Lead a Session

After the opening large group session, we’ll start posting breakout sessions on a schedule grid.  This post is everything you need to know before posting your session.

Don’t be scared of speaking!

Sessions are typically 45 minutes, but if 15 minutes feels better for you, then no problem! Speaking at Barcamp is not scary. It’s a non-judgmental crowd that wants to hear you speak. Everyone has something to teach, and everyone wants to learn.

There are several key points about a BarCamp

  • You do not need to do any preparation in order to convene a session. If you get an idea the day of the event, call a session.
  • There is no ‘right way’ to lead a session. However, there is a bias towards interaction and discussion.
  • Choose a format for your session that will help you achieve your goals.

Types of Sessions

  • The longer formal presentation
    This is tricky because it’s difficult to make a formal presentation interactive. But if you have a big, well-developed idea you can pull it off.
  • A short presentation
    Five to 15 minutes of prepared material/comments by the session leader to get things started, followed by an interactive discussion.
  • Group discussion 
    Someone identifies a topic they are interested in, then others come to join the conversation and an interesting discussion happens.
  • My Big (or Little) Question
    You have a question you want to know the answer to, and you think others in the group could help you answer it. This format could also just be the seed of a conversation.
  • Show and tell 
    You have a cool project, a demo, or just something to show and let people play with that is the springboard for all the conversation in the session. Alternatively, you can invite others to bring their own items to show and tell (perhaps with a theme), and everyone takes a turn sharing.
  • Learn how to do “X” 
    If you’re inclined to teach, this can be simple and effective. Bring the equipment that you need, and have a plan that will let you teach five, 10, or 15 people how to do something all at the same time.

Advice for Leading a Session

  • Don’t assume people in the room know more, or less, than you do. You never know who is going to be interested in your session. You might want to start by asking people to hold up their hands if they’ve been involved with the topic for more than five years, for one to five years, or for one year or less.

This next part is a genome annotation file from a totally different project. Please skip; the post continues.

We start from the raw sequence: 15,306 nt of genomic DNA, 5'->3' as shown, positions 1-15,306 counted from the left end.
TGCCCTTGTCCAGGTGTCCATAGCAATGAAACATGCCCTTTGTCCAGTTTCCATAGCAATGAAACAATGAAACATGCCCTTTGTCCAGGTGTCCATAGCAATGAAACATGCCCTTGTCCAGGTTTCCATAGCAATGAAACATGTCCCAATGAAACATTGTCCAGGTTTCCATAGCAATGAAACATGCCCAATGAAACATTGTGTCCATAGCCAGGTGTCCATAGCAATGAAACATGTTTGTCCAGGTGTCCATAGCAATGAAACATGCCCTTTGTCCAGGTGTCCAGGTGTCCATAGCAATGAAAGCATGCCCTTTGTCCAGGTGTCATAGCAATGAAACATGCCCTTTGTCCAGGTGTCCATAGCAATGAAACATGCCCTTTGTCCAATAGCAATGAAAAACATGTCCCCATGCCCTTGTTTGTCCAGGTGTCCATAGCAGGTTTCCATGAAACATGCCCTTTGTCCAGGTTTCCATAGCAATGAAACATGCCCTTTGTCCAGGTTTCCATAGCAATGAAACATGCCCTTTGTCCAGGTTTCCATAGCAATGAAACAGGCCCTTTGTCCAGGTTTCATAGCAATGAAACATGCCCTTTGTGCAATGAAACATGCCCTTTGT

• Don’t be upset if only two people show up to your session. Those two people are the ones who share your interest.
  • Don’t feel that you have to “fill” up 45-50 minutes of time. If what you have to say only takes 15 minutes and the group has finished interacting—then the session can end.
  • Don’t feel pressure to have everything take “only” an 45-50 minutes. If you start with a short presentation, then a group conversation gets going, and your discussion needs to continue past an the session time—find a way to make this happen. You might be able to move to another part of the conference area, or post “Part 2″ on the agenda for a later slot of the BarCamp (continue right then or put a “Part 2″ on the board).
  • Be Brave! Others are interested in making your session work.
  • Do think about the ideas that you want to cover in your session, and how you want to cover them. But don’t feel as though you need to prepare a great deal. (If you’re over-prepared, your session might lose energy.)
  • Experiment with the kind of sessions you lead. There is no such thing as “failure” at BarCamp.

A Speaking Formula

Speaking for 45 minutes isn’t hard! Start with a 3 minute intro on who you are & what you do. Follow this with an 33 minute talk and a 2 minute closing statement. Then finish it off with a 7 minutes of questions and answers.  Or adjust those numbers in whatever way you like!  See? That’s not so scary!

Making the Most of BarCamp

  • Go with the flow. This event is intended to help you find the time and space to talk with and learn from each other.
  • Follow your passion. Go to the sessions that interest you.
  • Take responsibility for your own learning. If there are topics you are really interested in that don’t appear on the agenda at first, you need to put them on there.


Borrowed heavily from: